The risks from these programs can spill over to other countries, too. Members of organized crime may use their newly acquired passports to move freely between countries and establish illegal enterprises. The European Commission has launched legal proceedings against two member states (Cyprus and Malta) for offering golden passports to people without a “genuine link” to the bloc; it says they threaten the integrity of EU citizenship as a whole, since a citizen of one EU member state has the right to move, live, and work freely in the other 26 members.
Citizenship by investment can lead to corruption and rent-seeking. Without proper oversight, public officials may accept bribes or pocket the fees. Programs linked to specific sectors can cause overdependence that leads to economic imbalances. Some countries, for example, offer citizenship to investors who purchase an expensive property. Foreign money can drive up local property prices and give rise to real estate bubbles.
In reaction to countries that sell passports without proper vetting, other governments may respond with countermeasures such as enhanced checking of regular passport holders from these countries. In some cases, countries could be labeled as high risk. The Organisation for Economic Co-operation and Development, for instance, publishes a list of high-risk programs it suspects allow people to hide their taxable assets abroad. Foreign banks can react to these negative risk perceptions, putting pressure on correspondent banking relationships. This can have far-reaching implications for financial stability.
The IMF is working with members on policy advice to highlight the risks of these arrangements, with an eye to properly balancing risks and benefits and avoiding a long-term negative economic impact. For example, the IMF has advised members on the financial integrity risks of such current and past programs in Article IV consultations for Comoros, Cyprus, Dominica, Grenada, Malta, St. Kitts and Nevis, and St. Lucia. More broadly,
Countries should clearly understand the risks. Before launching or continuing with citizenship-by-investment programs, authorities should carefully assess the costs and benefits, including their own capacity to manage the financial integrity risks. Are the application, monitoring, and revocation procedures robust? How effective are the supporting mutual legal assistance, tax information exchange, and anti-money-laundering and counter-terrorism-financing frameworks? Such risk assessments should be ongoing to respond to changes in the environment.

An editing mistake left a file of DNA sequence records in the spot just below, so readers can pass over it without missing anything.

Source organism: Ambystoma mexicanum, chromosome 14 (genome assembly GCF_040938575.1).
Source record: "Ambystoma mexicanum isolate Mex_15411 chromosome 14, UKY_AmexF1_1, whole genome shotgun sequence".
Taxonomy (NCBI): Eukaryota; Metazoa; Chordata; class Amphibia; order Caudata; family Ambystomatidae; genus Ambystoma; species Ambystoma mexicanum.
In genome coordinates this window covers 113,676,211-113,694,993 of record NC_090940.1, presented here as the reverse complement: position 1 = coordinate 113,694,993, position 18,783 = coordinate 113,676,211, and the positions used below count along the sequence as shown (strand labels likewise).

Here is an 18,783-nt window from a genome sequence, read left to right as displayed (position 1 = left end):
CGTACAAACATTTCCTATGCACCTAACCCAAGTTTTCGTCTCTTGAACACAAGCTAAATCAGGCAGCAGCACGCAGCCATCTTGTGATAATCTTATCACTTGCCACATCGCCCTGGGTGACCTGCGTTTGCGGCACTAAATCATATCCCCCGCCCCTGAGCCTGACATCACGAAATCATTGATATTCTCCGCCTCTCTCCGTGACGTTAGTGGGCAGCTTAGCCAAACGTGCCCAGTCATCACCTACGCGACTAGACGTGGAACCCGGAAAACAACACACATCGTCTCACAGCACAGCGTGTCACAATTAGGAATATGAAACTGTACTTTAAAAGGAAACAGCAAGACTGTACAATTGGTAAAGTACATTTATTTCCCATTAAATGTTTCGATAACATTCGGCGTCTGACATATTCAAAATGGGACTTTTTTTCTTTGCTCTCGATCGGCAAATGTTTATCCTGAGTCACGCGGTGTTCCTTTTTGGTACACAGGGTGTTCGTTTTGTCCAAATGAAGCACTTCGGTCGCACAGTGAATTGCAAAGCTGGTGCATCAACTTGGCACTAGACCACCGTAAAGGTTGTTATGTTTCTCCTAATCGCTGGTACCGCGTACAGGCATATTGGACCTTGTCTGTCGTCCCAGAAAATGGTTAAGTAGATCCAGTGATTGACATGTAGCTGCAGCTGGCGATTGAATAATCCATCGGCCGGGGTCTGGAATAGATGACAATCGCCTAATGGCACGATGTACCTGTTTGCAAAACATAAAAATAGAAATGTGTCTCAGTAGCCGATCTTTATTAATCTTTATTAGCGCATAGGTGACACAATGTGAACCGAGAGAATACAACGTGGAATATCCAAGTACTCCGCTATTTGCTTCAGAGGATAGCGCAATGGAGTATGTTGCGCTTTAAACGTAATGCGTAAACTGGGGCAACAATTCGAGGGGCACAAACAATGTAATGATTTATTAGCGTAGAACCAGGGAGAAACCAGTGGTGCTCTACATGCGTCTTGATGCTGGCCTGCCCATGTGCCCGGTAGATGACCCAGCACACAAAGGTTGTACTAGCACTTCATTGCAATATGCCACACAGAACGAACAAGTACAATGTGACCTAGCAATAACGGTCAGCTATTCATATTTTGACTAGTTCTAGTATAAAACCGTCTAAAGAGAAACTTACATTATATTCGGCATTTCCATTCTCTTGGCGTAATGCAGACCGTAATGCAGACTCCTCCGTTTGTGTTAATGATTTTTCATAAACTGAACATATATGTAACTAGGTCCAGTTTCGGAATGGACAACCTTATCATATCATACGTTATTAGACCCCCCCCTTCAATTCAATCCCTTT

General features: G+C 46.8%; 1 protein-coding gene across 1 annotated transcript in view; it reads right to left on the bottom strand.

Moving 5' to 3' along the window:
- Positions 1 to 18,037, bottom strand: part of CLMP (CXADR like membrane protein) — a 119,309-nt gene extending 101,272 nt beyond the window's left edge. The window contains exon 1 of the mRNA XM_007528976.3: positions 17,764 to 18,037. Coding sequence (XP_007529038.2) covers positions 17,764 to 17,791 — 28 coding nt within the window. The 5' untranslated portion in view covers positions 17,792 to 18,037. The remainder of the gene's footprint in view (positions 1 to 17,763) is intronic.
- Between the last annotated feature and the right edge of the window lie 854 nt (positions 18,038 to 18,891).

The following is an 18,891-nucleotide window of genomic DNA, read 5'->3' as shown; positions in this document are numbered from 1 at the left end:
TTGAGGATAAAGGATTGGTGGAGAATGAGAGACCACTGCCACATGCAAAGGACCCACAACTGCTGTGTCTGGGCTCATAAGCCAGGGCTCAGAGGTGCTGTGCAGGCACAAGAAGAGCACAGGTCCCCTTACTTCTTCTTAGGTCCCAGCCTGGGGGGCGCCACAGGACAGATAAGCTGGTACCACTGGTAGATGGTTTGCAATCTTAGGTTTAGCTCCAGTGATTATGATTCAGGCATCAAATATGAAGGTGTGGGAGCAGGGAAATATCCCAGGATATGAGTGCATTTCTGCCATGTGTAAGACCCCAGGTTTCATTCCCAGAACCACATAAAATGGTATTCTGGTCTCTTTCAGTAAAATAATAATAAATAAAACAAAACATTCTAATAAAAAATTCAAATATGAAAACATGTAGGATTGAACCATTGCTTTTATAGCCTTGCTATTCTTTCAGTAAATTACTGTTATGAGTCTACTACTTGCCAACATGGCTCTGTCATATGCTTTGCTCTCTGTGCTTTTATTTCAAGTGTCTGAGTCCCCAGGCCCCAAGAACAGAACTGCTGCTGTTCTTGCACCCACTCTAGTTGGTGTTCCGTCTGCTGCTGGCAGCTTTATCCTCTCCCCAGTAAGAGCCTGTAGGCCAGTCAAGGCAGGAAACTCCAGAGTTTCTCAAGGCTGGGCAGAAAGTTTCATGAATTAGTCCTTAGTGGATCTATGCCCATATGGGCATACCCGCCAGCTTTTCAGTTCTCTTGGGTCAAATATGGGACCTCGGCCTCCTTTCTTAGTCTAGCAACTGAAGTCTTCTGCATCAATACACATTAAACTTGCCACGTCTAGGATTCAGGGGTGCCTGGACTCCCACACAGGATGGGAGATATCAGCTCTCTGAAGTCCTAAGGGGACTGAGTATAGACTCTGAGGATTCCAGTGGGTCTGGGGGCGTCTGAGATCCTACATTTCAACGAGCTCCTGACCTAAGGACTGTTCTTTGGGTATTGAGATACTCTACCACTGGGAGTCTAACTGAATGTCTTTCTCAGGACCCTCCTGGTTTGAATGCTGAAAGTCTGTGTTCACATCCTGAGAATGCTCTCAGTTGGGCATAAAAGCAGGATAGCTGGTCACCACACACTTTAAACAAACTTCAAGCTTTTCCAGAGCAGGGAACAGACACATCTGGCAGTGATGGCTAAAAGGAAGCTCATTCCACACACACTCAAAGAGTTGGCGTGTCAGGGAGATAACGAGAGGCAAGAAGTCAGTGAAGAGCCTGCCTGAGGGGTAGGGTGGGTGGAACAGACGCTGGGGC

Authorities should ensure that there is robust vetting of applicants. Government agencies or third parties responsible for processing golden passport applications should carry out rigorous background checks on an ongoing basis, including by checking with the home authorities of applicants and consulting databases of sanctioned and politically exposed persons. Agents who handle applications must exercise appropriate due diligence regarding their clients, establish the legitimacy of their sources of wealth and income, and report suspicious activity. Applicants should not be admitted without thorough vetting. All sectors and agents involved should be supervised for compliance with anti-money-laundering and counter-terrorism-financing requirements.
Authorities should consider enhanced measures for transparency and oversight. One way to do this is to publish the names of successful applicants. This can in turn be useful for banks and other businesses when they need to conduct due diligence on their clients and for authorities carrying out investigations. Another way is to ensure that the passport and other citizenship documents issued indicate that these are golden passports. Authorities should also consider periodic public audits to ensure that the proceeds of the program are used for their intended purposes.
Countries could consider a regional approach to level the playing field. A coordinated approach among countries with golden passport programs can help discourage criminals from shopping around for citizenship and prevent a race to the bottom. Effective arrangements for information sharing, standardizing best practices, and enhancing the transparency of the processes for granting (and revoking) citizenship can strengthen safeguard mechanisms. Pooling of resources can reduce costs and establish consistent regional due diligence, monitoring, and enforcement practices.
Golden passports grant all the privileges of a country’s citizenship. Ultimately, the decision to grant citizenship is up to each country. Yet citizenship and its attendant benefits should be zealously safeguarded, given the financial and reputational risks when such a precious commodity is bestowed unwisely. Countries should take the time to consider whether the costs of giving noncitizens a second passport really do outweigh the benefits. In some cases, they may not.